Over time I learned when to sidestep his grumpiness and when to meet it head on. We spent hours in the corridor of green grass that lay between the cages on the property. There he’d fly from my glove to the perch stationed at the far end of the lawn. I’ve been told that owls, for reasons I have yet to speculate on, prefer to fly from the glove to the perch, while hawks prefer the opposite routine. This reversal of roles was healing for me. I had to learn how to communicate to the owl that I was ready. I’ve been told that owls, for reasons I have yet to speculate on, prefer to fly from the glove to the perch, while hawks prefer the opposite routine. This reversal of roles was healing for me. I had to learn how to communicate to the owl that I was ready to let go, rather than beg him and bait him with food to come to me.

This letting go part was easier said than done. It took me weeks of standing with him on the glove, staring at the perch and waiting. The antics I went through to try and convince him to fly were, I’m sure, absolutely hysterical to onlookers. He seemed to gather the most pleasure out of watching me dance, cajole, coax, and whine. Certainly, there must be some key movement or cue that I’m just not doing right or at all, I convinced myself, and continued on with the arm waving and gibberish talking. It’s hard to tell what spirits I cursed or conjured or plain offended, but I just couldn’t get that sticky owl off my glove. This, keep in mind, was the same owl who apparently despised stepping onto my glove at the beginning of every session.

Eventually, though, my persistence paid off and, paradoxically, I was able to let go. Letting go didn’t just entail that I release his leash, point, and say “perch,” because I’d done that dozens of times before with no results. This was an entirely different way of working in the world. Like magic, as I turned to face the perch on this occasion I felt the cells in my body relax and tingle. As I opened my fingers to release my hold on his tether I felt energy lift up through my hand. As I raised my right hand to point to the perch I felt my intent and focus carry me to the perch, and without hesitation Rhett’s stare locked in on his destination and he lifted off. I stood, jaw dropped, and watched him glide like an angel inches above the blades of grass. Then with a whimsical flutter of the tips of his wings he lifted up and lighted quietly on the perch. Every time he left my glove from that moment forward, I had the same transcendental experience. In this way, my friend by default supported me in holding on to the lessons Thalia had brought me. By teaching me how to let go, Papa Rhett was teaching me how to consistently embrace the unknown and live in the moment.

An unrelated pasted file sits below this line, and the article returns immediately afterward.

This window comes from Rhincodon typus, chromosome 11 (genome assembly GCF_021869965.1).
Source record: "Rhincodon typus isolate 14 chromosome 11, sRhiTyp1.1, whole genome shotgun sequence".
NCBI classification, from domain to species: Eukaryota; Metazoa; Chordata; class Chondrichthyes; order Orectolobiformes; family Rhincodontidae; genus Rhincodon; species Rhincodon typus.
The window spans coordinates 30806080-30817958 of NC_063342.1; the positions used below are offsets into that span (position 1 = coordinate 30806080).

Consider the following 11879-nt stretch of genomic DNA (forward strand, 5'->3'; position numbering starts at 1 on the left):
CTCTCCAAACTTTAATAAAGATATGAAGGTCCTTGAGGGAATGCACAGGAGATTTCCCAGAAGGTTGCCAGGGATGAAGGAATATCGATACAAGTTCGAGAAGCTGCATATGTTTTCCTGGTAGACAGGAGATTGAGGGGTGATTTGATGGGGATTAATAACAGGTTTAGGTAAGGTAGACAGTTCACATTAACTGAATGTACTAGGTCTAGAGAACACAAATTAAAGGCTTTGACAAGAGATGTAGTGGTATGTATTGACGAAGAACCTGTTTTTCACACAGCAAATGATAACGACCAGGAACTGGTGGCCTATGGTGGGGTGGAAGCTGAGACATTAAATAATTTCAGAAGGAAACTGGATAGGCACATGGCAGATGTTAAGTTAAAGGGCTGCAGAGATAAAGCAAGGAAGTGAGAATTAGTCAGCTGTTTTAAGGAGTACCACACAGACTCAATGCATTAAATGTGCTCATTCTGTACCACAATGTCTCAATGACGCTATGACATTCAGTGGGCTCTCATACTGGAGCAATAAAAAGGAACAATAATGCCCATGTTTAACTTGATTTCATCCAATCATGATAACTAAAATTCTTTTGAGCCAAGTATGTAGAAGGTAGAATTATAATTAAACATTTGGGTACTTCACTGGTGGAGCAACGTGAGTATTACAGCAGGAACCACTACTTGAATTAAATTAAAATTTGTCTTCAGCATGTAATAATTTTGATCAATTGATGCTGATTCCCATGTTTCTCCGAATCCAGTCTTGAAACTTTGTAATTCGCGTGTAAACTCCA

Click here to learn more about Gracious Wild: A Shamanic Journey with Hawks

Mustang Mare Horse

On Immediate Results and Real Consequences

Do you ever have the experience of immediate response from your environment? Do you know what it feels like have something shift so quickly that you’re overwhelmed with the results?

In the course of the last 24 hours my reality has been completely shattered and then repaired to its beautiful self. Some of you may know of the challenges I’ve faced with my 17 year old bay mustang mare. She used to be absolutely terrified of humans, and nothing in the human world, let alone riding, was simple or even possible with her. People don’t believe that now when they see how calm she is, how willing, connected and intelligent she is. Cherokee has been in my life for six years and I have invested hundreds of hours into the relationship. We had a brief riding career a couple of years ago until I ended up ungraciously on the ground twice. Neither of us are very good at working through anxieties over riding. So, we continue on on the ground, online and at liberty. She follows me around a grassy pasture now as I do chores. She comes to greet me and our visitors with enthusiasm and curiosity in her expression. She walks, free of ropes, by my side on our 38 acres. Still I want more.

So, when I had a vet offer to treat her state of mind with herbs, the temptation was too great. What if we could “cure” the last vestige of tension left in her heart? What if this was the “key” to being able to ride her? Wouldn’t this be phenomenal? Once again, I repeat an old mistake. So many times experts promised that if we just do these few things over and over or for this amount of time or repetitions that she’ll come around. So many times I’ve succumbed to the juicy quick fix that doesn’t involve me. Still I couldn’t resist.